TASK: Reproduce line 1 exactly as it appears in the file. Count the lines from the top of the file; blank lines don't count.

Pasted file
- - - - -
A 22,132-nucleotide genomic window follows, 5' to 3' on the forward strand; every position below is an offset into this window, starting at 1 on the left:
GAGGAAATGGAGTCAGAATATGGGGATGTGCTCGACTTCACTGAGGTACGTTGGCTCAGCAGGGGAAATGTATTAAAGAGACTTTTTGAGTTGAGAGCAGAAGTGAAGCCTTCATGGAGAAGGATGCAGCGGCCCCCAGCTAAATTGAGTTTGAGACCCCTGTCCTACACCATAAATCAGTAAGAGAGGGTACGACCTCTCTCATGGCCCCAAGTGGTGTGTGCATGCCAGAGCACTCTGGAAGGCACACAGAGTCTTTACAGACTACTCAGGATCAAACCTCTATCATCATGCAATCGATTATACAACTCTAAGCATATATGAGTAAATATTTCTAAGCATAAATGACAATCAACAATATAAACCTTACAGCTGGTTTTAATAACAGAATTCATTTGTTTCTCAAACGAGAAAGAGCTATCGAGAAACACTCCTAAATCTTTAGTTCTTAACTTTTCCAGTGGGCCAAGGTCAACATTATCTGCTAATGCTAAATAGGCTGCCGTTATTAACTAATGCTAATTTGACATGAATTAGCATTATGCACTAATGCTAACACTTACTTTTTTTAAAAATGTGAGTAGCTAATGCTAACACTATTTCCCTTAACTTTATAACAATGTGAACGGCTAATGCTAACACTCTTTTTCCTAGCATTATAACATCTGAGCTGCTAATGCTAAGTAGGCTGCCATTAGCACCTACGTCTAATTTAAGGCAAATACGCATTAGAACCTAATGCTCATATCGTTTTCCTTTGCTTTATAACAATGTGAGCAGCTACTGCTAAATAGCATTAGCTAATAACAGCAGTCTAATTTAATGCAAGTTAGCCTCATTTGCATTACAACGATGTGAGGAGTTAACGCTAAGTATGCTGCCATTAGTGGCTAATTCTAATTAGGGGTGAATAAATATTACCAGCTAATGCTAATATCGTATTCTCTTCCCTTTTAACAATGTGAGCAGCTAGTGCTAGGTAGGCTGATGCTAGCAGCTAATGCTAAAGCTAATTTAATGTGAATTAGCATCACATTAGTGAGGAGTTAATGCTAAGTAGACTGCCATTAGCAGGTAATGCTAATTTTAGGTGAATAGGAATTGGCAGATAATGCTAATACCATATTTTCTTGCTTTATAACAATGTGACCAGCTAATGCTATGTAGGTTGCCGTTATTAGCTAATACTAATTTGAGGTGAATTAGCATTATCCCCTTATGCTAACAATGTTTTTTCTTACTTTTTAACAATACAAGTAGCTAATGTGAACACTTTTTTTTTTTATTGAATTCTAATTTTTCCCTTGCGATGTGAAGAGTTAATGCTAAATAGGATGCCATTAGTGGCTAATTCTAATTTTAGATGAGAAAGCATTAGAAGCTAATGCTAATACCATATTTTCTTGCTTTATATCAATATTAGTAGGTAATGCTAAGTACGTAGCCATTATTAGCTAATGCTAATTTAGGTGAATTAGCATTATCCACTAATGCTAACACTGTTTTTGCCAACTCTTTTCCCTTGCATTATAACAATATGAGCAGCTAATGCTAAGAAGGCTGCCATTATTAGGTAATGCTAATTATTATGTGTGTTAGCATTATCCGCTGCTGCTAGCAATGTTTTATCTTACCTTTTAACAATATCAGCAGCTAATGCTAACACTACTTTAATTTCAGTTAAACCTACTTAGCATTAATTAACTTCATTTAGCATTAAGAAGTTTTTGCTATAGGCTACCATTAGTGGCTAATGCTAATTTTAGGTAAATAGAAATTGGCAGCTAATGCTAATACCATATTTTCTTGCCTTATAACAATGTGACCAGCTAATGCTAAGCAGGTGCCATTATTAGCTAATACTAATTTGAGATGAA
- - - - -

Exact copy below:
A 22,132-nucleotide genomic window follows, 5' to 3' on the forward strand; every position below is an offset into this window, starting at 1 on the left: